“Start targeting and marketing to clients whose projects you can make money with and with whom you enjoy working,” NALP says. “Then, have the confidence to sell to them and never, never apologize for your price.”

While it is perfectly understandable and acceptable to cut back on a few services that might not be consistently necessary to keep a customer, such as frequency of mowing when grass won’t be growing as much or how often you fertilize, avoid any low-ball offers that could sink your reputation of higher quality service.

By making the switch from the typical process of bidding to one where the company simply lays out straightforward prices and services, Greathouse says the company has already seen positive results.

Greathouse says they’ve already met this year’s set residential design/build goal from a sales standpoint, and next year they plan to raise the goal, which, he adds, gives them more confidence in being more selective on the commercial side.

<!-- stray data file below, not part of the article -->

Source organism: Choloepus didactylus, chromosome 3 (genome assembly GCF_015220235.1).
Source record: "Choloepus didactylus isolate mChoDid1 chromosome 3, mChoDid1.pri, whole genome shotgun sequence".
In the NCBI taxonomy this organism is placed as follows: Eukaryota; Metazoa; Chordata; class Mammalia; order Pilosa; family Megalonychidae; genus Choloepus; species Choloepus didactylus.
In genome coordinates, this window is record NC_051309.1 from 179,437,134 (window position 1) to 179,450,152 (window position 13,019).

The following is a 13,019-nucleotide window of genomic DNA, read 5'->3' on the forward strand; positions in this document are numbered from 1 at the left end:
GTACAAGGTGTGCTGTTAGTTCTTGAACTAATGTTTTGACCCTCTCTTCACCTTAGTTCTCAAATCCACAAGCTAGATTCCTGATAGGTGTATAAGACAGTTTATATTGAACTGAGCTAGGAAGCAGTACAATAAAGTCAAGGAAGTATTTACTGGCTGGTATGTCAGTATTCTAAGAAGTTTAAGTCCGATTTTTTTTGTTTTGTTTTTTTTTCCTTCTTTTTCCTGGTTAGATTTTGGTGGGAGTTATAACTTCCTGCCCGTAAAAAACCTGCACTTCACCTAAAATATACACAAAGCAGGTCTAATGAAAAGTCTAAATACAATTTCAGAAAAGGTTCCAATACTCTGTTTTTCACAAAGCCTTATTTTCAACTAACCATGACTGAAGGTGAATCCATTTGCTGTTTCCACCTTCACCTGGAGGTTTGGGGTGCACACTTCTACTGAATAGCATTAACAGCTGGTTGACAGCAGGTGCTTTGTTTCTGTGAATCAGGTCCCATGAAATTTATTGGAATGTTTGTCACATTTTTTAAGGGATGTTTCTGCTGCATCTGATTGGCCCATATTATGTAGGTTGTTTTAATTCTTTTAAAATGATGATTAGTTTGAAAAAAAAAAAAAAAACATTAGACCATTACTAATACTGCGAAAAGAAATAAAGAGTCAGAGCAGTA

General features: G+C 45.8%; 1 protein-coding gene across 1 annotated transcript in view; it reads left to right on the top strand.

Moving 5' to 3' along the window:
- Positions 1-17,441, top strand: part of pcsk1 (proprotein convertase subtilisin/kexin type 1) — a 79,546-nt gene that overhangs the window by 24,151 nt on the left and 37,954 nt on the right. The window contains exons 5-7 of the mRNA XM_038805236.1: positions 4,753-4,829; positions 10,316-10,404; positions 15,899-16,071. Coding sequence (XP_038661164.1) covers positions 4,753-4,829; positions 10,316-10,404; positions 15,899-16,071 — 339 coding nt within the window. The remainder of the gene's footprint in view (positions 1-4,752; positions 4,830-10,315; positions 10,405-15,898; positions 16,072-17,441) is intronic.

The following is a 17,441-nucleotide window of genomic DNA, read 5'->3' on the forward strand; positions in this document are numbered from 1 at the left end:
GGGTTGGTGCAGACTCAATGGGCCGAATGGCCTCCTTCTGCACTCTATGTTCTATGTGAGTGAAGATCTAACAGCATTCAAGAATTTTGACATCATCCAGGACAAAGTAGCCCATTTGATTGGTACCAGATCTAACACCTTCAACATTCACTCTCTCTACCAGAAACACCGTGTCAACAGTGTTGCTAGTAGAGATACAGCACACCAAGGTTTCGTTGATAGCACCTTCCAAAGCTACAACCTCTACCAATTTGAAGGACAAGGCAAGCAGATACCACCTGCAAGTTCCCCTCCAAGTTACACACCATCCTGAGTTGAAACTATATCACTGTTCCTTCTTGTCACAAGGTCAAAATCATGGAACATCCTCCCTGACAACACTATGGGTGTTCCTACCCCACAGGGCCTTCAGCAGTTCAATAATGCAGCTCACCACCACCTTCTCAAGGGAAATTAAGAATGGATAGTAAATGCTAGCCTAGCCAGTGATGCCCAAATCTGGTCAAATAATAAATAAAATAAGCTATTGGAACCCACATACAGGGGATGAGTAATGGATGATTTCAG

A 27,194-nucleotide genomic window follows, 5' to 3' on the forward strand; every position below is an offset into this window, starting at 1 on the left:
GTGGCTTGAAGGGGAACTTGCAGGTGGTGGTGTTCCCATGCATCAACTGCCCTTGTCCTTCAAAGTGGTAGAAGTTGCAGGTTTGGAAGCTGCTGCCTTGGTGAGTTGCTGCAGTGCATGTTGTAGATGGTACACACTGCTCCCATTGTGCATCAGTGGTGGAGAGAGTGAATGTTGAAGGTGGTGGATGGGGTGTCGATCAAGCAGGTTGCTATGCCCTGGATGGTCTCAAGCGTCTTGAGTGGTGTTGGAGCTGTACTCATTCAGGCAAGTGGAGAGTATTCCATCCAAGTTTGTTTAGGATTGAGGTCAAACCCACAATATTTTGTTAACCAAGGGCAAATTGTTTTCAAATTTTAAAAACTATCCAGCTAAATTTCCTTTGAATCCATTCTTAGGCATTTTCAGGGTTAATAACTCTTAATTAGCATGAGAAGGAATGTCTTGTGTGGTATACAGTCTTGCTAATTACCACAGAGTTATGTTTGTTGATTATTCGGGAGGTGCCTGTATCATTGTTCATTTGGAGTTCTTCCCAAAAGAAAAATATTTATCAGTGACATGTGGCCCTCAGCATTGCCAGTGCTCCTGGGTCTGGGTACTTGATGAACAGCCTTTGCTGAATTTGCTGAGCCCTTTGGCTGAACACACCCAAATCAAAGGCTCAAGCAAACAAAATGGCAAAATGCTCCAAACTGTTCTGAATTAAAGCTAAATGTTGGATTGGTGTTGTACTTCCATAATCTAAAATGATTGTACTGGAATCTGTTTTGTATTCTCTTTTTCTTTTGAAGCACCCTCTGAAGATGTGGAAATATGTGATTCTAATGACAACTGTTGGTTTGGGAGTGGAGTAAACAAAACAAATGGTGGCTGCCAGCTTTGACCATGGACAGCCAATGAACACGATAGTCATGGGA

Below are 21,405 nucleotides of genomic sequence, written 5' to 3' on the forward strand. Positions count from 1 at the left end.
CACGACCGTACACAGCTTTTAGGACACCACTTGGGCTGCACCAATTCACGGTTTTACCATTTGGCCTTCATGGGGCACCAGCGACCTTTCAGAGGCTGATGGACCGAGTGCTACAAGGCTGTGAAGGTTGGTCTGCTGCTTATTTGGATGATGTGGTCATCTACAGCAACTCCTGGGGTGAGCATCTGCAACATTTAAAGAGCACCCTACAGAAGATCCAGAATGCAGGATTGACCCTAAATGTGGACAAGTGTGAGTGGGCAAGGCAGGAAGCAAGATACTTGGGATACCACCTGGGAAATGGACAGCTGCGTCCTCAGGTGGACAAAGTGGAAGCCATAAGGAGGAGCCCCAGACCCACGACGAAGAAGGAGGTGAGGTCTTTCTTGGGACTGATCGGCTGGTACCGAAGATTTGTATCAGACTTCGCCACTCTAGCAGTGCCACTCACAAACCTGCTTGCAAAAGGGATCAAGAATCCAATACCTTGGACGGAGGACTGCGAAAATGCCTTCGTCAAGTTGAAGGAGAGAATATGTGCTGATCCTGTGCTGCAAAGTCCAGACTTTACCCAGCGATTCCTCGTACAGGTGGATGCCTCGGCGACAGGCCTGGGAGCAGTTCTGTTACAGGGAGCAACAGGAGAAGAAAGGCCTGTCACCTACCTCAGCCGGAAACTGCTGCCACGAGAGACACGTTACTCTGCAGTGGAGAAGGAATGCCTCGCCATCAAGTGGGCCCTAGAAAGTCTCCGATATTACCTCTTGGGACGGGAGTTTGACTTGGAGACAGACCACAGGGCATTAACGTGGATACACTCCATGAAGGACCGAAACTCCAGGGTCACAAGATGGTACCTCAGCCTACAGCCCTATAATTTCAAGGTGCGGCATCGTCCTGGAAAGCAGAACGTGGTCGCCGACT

His advice to landscapers wanting to move away from the traditional style of bidding is to ensure your company has a talented and dedicated sales team willing to go to bat for you daily.

“I think having a salesperson, someone who’s out there selling proactively for you, selling your product, what your company vision is and what your company tries to be (is important),” he says. “We try to be more focused, and quality is key. We’re willing to go the extra mile and really try to stand out.”